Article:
What Is a Relisted Company?
A relisted company is one that returns to the public market after a period of not being quoted on an exchange. Companies can delist for two primary reasons: they fail to comply with various listing requirements, or they willingly remove shares from the market, as Dell did from 2013 to 2018.
Other potential reasons for delisting a stock include a forthcoming bankruptcy, failure to file mandatory reports, or share prices below the exchange's minimum threshold. When the company puts its house in order and meets the listing requirements, it can apply to relist its shares. Oftentimes, relisting a company is met with mixed opinions from investors and may have only limited success during its second stint on the market.
- With relisting, a company's shares are made available again on a public market after a period of having been unavailable publicly, due to having been pulled from that market.
- Usually, a relisted company is one that was pulled from a public market due to bankruptcy, failing to fulfill an exchange's requirements, or in some cases, voluntarily by the company.
- Relisted companies are often met with wariness by investors, who perceive the shares as still being tainted by the company's previous issues; however, there are instances when relisted shares are embraced by buyers.
- A company subject to delisting for failing to meet an exchange's requirements will typically have 30 days to resolve the issues, which could include falling below the minimum share price or failing to pay listing fees.
A relisted company, unlike a hot initial public offering (IPO), is often received with mixed reactions and may even weigh down share prices. Investors may factor in the company's previous indiscretions when evaluating the relisted shares. If the conditions that triggered the delisting were fundamental, meaning issues in the income statement like shrinking revenue or profit, the stock's appeal would likely fall even further.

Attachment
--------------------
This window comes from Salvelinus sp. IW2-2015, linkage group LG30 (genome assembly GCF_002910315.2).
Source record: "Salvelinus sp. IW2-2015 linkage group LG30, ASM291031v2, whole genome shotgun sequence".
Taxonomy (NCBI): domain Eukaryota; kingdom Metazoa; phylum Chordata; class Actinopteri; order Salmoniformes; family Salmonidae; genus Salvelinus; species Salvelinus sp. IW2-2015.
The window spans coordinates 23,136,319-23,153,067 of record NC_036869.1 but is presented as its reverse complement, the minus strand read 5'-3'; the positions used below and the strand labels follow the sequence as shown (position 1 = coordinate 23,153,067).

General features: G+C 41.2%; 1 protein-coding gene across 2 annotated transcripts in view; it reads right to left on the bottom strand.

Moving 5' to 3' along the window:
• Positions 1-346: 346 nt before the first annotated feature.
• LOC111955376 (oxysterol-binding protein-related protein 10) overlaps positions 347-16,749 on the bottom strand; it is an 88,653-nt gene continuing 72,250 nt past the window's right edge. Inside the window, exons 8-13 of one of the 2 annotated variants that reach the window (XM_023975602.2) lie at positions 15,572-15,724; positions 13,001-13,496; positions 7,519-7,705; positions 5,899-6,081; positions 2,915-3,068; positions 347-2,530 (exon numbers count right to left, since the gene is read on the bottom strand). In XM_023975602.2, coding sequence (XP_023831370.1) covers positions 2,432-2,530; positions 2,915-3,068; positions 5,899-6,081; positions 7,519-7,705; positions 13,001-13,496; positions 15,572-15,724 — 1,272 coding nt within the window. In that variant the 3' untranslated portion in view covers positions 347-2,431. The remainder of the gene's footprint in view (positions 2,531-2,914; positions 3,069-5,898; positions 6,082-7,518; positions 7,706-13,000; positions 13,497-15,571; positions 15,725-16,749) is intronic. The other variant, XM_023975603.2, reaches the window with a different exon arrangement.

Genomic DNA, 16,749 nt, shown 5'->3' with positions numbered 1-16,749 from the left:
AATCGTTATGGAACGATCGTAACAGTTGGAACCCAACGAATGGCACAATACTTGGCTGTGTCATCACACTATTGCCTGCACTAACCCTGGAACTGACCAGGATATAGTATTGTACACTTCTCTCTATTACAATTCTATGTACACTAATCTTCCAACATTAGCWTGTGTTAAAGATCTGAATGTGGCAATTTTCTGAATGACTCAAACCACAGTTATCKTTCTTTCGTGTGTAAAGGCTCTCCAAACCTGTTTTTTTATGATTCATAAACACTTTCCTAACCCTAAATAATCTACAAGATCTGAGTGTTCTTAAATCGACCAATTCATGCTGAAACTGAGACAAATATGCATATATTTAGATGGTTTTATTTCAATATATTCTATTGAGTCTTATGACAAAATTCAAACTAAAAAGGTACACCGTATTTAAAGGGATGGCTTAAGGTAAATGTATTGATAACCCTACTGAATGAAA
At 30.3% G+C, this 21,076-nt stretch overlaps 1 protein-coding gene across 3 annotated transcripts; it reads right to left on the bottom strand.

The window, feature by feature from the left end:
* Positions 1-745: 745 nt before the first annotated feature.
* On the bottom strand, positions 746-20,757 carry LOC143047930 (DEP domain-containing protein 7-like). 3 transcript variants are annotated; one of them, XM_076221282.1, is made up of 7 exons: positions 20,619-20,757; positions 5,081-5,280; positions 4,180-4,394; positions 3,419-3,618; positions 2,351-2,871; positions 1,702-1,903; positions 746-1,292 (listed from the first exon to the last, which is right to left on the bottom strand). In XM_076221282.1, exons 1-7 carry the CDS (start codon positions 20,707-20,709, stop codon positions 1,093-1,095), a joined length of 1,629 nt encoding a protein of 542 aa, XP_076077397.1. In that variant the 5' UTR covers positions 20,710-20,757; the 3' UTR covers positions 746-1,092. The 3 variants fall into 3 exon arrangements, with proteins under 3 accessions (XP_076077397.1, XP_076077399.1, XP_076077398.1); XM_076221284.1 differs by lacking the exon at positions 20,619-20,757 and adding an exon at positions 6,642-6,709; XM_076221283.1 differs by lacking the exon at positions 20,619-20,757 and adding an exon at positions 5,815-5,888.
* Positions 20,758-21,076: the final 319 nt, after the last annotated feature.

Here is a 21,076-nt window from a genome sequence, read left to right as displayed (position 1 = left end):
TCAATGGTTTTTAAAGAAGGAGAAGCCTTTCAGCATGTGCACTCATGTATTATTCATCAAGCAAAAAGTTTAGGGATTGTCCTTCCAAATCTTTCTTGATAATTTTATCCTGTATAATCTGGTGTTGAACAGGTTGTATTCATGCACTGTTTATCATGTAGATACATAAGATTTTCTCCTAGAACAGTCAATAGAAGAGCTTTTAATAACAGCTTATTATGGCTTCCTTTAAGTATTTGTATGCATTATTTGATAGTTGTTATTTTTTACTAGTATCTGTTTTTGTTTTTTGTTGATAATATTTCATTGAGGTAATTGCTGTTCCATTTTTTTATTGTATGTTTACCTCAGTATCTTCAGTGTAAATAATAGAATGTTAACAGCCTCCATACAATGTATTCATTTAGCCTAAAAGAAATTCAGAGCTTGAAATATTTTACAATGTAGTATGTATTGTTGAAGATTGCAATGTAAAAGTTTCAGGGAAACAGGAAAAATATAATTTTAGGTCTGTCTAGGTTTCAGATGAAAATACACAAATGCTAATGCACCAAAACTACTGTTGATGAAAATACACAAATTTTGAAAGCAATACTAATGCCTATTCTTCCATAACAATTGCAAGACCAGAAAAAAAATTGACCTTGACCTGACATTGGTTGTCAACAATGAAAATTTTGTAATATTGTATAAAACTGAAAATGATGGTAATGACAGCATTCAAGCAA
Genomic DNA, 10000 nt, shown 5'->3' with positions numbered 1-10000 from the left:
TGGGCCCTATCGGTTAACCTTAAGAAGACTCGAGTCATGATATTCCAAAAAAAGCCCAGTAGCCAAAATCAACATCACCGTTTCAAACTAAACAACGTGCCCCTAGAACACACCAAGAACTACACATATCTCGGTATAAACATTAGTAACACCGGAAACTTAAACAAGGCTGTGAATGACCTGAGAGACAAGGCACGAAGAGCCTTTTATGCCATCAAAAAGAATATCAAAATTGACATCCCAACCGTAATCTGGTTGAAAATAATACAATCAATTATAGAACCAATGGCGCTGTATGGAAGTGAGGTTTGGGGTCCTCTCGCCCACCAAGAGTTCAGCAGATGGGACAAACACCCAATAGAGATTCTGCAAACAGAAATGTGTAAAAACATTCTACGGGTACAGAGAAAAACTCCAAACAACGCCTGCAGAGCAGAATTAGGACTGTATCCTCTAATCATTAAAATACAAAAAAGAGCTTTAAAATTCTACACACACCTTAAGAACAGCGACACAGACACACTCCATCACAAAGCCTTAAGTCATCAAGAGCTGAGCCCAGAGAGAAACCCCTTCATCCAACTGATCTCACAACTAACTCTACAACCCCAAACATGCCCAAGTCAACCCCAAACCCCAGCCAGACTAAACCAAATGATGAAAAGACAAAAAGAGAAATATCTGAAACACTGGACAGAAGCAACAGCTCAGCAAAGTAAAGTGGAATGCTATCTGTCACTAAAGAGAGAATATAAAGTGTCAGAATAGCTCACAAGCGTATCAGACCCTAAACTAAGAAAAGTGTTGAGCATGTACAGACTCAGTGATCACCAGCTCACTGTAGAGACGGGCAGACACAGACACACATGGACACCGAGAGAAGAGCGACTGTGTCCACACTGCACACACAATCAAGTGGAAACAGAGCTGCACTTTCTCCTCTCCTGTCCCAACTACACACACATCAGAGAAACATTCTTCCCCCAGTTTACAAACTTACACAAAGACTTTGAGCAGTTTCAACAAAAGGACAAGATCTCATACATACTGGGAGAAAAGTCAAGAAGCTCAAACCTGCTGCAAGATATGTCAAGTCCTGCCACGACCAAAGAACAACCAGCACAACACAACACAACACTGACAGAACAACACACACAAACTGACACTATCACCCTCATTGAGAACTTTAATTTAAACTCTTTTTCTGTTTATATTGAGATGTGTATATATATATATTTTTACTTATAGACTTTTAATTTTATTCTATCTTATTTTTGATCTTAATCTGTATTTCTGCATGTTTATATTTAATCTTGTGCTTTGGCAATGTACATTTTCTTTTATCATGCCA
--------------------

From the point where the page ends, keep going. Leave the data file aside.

Historically, few companies have reached similar highs or valuations after relisting shares, but it's certainly not a death sentence. Many companies can and have returned to compliance and relisted on a major exchange like the Nasdaq after delisting.
To be relisted, a company has to meet all the same requirements it had to meet to be listed in the first place.
Overview of the Delisting Process
Listing on a major exchange requires companies to meet several requirements, including a minimum share price, a certain valuation of all publicly issued shares, a code of conduct applicable to all employees, and ongoing disclosure of all material news, among other factors. If a company fails to meet any of these conditions, the exchange will send a deficiency notice before beginning the delisting procedures.
The company usually has 30 consecutive days to address the outstanding problems before receiving an official delisting notice. Some requirements like falling below the minimum share price are difficult to fix but others like listing fees have a simple solution—pay the fee.
When a stock is delisted from a major exchange and moved down to the OTCBB or the pink sheets, you still own the shares you bought, but you may want to weigh whether you want to continue owning the shares, considering the challenges the company is facing.
If the company believes the delisting notice is unwarranted, they can file an appeal to the exchange typically within seven to ten days of receiving the delisting letter. They can also appeal to the Securities and Exchange Commission (SEC) or a federal court in the event it fails to convince the exchange listing qualification panel.
Neither the OTC Markets Group nor the OTC Bulletin Board have listing standards, but the SEC still requires companies to file current material before issuing a stock over the counter.
When a stock is delisted from a major exchange, it will often move over to either the more regulated Over-the-Counter Bulletin Board (OTCBB) or the less-regulated pink sheets system. Dropping off of one of the major exchanges tends to result in a loss of investor confidence, and institutional investors may stop researching and trading the stock, giving individual investors less access to information. Stocks that are delisted and drop down to the OTCBB or the pink sheets tend to be seen as on the road to filing for Chapter 11 bankruptcy.